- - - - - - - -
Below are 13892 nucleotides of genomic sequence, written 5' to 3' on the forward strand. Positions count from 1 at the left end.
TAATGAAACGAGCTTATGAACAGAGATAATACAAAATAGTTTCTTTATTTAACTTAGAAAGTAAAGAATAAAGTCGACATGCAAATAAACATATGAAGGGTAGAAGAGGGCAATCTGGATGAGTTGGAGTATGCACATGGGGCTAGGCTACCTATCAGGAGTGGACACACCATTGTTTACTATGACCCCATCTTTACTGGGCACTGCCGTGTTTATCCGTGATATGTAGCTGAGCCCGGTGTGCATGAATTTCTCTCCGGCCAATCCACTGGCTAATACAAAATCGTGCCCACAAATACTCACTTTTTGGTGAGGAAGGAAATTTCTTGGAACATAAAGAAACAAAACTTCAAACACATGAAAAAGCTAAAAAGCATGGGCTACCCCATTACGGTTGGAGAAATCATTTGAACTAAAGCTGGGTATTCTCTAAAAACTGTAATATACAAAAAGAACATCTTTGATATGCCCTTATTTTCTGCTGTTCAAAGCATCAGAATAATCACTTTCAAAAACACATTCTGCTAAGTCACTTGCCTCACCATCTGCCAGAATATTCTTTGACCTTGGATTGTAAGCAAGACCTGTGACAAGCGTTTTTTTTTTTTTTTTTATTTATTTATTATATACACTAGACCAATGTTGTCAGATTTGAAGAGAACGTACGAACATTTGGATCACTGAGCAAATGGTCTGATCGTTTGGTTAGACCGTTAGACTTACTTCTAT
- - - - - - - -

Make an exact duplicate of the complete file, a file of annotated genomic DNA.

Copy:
Below are 13892 nucleotides of genomic sequence, written 5' to 3' on the forward strand. Positions count from 1 at the left end.
TAATGAAACGAGCTTATGAACAGAGATAATACAAAATAGTTTCTTTATTTAACTTAGAAAGTAAAGAATAAAGTCGACATGCAAATAAACATATGAAGGGTAGAAGAGGGCAATCTGGATGAGTTGGAGTATGCACATGGGGCTAGGCTACCTATCAGGAGTGGACACACCATTGTTTACTATGACCCCATCTTTACTGGGCACTGCCGTGTTTATCCGTGATATGTAGCTGAGCCCGGTGTGCATGAATTTCTCTCCGGCCAATCCACTGGCTAATACAAAATCGTGCCCACAAATACTCACTTTTTGGTGAGGAAGGAAATTTCTTGGAACATAAAGAAACAAAACTTCAAACACATGAAAAAGCTAAAAAGCATGGGCTACCCCATTACGGTTGGAGAAATCATTTGAACTAAAGCTGGGTATTCTCTAAAAACTGTAATATACAAAAAGAACATCTTTGATATGCCCTTATTTTCTGCTGTTCAAAGCATCAGAATAATCACTTTCAAAAACACATTCTGCTAAGTCACTTGCCTCACCATCTGCCAGAATATTCTTTGACCTTGGATTGTAAGCAAGACCTGTGACAAGCGTTTTTTTTTTTTTTTTTATTTATTTATTATATACACTAGACCAATGTTGTCAGATTTGAAGAGAACGTACGAACATTTGGATCACTGAGCAAATGGTCTGATCGTTTGGTTAGACCGTTAGACTTACTTCTAT